Why Sellers Should Always Get a Pre-Listing Home Inspection

Repairs can be a major source of dispute between sellers and buyers.  What a seller may consider to be a minor issue can be a major concern to a buyer.  Often, Sellers fail to recognize certain conditions may affect the Buyer’s ability to obtain affordable insurance; a Seller who has current insurance may not be aware of the need to update an aged electrical panel or roof (they simply have not come up for renewal yet). Generally, the Seller feels the sales price is a bargain for the home, as-is, and they do not believe they should make repairs or updates. Listing agents are pressured to present the home, as-is, and hope for the best (most know these issues will have to be dealt with later).  Avoiding upfront issues with the hope they will may be dealt with by an increased repair allowance or closing assistance or even an outright price reduction later may not work if the Buyer is unable to obtain insurance or get a loan commitment.  Certain repairs will almost always kill a loan commitment – WDO/termites, visible mold, structural cracks, broken windows and inoperable AC systems to name a few. A more recent deterrent to loan approval is the discovery of open/expired or missing building permits.  Almost all local building departments are on-line now and title companies are searching for permits.  Open/expired or missing permits may halt the title approval which means… no loan!  Generally, this situation is discovered well after the buyer has conducted home inspections and final negotiations.  Many home inspectors do not research building permits and almost no realtor does. Most Sellers simply do not think of it or think it is not necessary – they got away with building the deck or replacing the roof without a permit so why should it matter?  The home inspector said the roof has ten years of useful life!  Many times, we find there was a permit pulled for the roof but it was never finaled because the roofer failed to call in the final inspection and sometimes we find the roof failed an initial inspection and the roofer did not notify the homeowner! Open/expired building permits mean the work was not accepted or finaled and therefore it is improper.  This could relate to significant financial exposure to the Buyer if the work has to be removed/replaced. Common issues we find are open/expired permits for roof replacement, fences, plumbing, siding and remodel permits.  Common missing permits include decks, garage conversions and room additions.  Typically, if I find an unpermitted room addition, I will also find undersized AC systems, inferior electrical and plumbing. Listing agents are actually required to conduct a physical inspection of the home to include questioning what are generally obvious additions.  It is important to note the size/layout of the home on the local property appraiser website may include room additions as the appraiser conducts a physical inspection every year or two and will generally add structural additions to the tax role – however, this does not correlate to a building permit and, therefore, does not mean a proper building permit was obtained.  As data sharing becomes easier, progressive jurisdictions are beginning to notify all affected departments of disparities one department may note such as the appraiser notifying the building department or code enforcement when they discover additions without permits; so in time, the ability to “get away” with not obtaining permits will become much harder. For many Sellers, failing to recognize factors which may delay or kill the sale upfront will generally cost them much more in the end.  Having a pre-listing inspection by a competent home inspector does not mean the Seller must completely remodel the home.  A pre-listing inspection should include researching permits on file, inspection of the major components to identify possible issues a Buyer may face with the appraisal or obtaining insurance, possible life safety concerns, WDO/termite, pool/spa and general maintenance recommendations. A pre-listing inspection is meant to assist the Seller and it should not be used as a marketing tool for a prospective buyer.  There are very real legal issues involving privity and a home inspector who sells a pre-listing inspection for the purpose of “assisting” the Seller/Listing Agent is actually quite foolish.  If you use a home inspector who offers this, make sure they have at least $1 million in E&O insurance and further, that you obtain a Named Additional Insured certificate from their carrier. A Pre-Listing inspection does not provide proper due diligence protection to both the Seller and the Buyer.  It helps the Seller meet what most would consider to be acceptable standards of functionality whereas a Buyer may need more than this. Unlike real estate agents, home inspectors can’t be “dual agents” although some may try.  A smart Listing Agent or Buyer’s Agent should always recommend against this practice by some home inspectors.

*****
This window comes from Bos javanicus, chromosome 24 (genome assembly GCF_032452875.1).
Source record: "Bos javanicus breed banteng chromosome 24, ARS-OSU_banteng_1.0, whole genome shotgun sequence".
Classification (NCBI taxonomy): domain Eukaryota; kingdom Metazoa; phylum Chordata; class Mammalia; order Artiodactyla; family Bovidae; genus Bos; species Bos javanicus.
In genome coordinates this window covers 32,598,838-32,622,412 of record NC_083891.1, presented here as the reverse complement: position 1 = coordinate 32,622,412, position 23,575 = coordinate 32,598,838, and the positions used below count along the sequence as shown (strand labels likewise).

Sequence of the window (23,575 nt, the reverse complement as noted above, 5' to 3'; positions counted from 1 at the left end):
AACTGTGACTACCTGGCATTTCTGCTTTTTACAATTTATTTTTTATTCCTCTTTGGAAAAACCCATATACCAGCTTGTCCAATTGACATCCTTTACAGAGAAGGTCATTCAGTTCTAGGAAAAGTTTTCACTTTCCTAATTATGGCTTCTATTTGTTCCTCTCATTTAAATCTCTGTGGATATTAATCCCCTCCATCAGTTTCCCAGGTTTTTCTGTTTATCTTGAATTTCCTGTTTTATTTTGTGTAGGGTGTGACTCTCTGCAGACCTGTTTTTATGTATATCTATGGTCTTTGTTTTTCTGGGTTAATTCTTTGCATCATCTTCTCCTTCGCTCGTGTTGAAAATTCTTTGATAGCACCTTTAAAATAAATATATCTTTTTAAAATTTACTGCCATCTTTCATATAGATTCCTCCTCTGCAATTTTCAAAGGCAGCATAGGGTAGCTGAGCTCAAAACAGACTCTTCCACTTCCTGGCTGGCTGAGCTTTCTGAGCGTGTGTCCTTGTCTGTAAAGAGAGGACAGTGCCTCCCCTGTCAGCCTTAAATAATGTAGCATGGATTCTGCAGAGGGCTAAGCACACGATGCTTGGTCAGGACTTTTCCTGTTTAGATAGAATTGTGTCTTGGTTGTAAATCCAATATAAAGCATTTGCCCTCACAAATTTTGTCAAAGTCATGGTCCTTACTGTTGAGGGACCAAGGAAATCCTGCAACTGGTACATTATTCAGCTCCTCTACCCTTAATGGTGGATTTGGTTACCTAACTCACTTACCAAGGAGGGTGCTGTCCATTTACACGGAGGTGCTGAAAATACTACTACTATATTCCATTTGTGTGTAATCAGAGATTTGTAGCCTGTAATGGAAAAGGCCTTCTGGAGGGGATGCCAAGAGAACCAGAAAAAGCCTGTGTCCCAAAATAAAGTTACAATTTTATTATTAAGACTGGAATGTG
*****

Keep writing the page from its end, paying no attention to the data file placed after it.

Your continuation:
William Chandler Certified General Contractor Certified Building Consultant® www.TheBuildingInspector.net

You don't have to choose the most qualified inspector, but it does help!